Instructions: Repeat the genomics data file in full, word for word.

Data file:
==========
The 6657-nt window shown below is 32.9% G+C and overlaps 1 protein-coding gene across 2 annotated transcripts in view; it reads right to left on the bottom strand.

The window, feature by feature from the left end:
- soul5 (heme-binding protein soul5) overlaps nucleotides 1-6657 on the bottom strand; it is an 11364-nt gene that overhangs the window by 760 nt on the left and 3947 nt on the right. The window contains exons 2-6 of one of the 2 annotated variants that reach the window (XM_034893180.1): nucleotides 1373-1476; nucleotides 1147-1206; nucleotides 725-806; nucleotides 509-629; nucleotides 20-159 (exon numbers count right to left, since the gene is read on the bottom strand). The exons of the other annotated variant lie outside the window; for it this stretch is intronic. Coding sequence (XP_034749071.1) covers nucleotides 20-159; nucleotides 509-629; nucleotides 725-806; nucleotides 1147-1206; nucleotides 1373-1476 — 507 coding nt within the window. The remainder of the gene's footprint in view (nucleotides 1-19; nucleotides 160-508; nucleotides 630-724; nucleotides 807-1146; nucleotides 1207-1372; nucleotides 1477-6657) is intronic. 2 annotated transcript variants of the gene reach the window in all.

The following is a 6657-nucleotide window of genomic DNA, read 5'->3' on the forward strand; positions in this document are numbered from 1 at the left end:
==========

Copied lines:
The 6657-nt window shown below is 32.9% G+C and overlaps 1 protein-coding gene across 2 annotated transcripts in view; it reads right to left on the bottom strand.

The window, feature by feature from the left end:
- soul5 (heme-binding protein soul5) overlaps nucleotides 1-6657 on the bottom strand; it is an 11364-nt gene that overhangs the window by 760 nt on the left and 3947 nt on the right. The window contains exons 2-6 of one of the 2 annotated variants that reach the window (XM_034893180.1): nucleotides 1373-1476; nucleotides 1147-1206; nucleotides 725-806; nucleotides 509-629; nucleotides 20-159 (exon numbers count right to left, since the gene is read on the bottom strand). The exons of the other annotated variant lie outside the window; for it this stretch is intronic. Coding sequence (XP_034749071.1) covers nucleotides 20-159; nucleotides 509-629; nucleotides 725-806; nucleotides 1147-1206; nucleotides 1373-1476 — 507 coding nt within the window. The remainder of the gene's footprint in view (nucleotides 1-19; nucleotides 160-508; nucleotides 630-724; nucleotides 807-1146; nucleotides 1207-1372; nucleotides 1477-6657) is intronic. 2 annotated transcript variants of the gene reach the window in all.

The following is a 6657-nucleotide window of genomic DNA, read 5'->3' on the forward strand; positions in this document are numbered from 1 at the left end: